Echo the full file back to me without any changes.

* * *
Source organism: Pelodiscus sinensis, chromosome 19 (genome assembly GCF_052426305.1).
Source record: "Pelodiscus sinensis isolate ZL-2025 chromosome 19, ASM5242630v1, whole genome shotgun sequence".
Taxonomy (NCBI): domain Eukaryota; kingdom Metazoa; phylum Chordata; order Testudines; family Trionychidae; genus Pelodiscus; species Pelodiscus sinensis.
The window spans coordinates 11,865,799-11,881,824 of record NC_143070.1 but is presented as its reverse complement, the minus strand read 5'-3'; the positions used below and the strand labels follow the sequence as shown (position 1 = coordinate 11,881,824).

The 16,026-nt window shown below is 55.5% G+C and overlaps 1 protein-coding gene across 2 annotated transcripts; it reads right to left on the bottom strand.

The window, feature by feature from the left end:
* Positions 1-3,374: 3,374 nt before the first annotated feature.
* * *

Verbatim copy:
Source organism: Pelodiscus sinensis, chromosome 19 (genome assembly GCF_052426305.1).
Source record: "Pelodiscus sinensis isolate ZL-2025 chromosome 19, ASM5242630v1, whole genome shotgun sequence".
Taxonomy (NCBI): domain Eukaryota; kingdom Metazoa; phylum Chordata; order Testudines; family Trionychidae; genus Pelodiscus; species Pelodiscus sinensis.
The window spans coordinates 11,865,799-11,881,824 of record NC_143070.1 but is presented as its reverse complement, the minus strand read 5'-3'; the positions used below and the strand labels follow the sequence as shown (position 1 = coordinate 11,881,824).

The 16,026-nt window shown below is 55.5% G+C and overlaps 1 protein-coding gene across 2 annotated transcripts; it reads right to left on the bottom strand.

The window, feature by feature from the left end:
* Positions 1-3,374: 3,374 nt before the first annotated feature.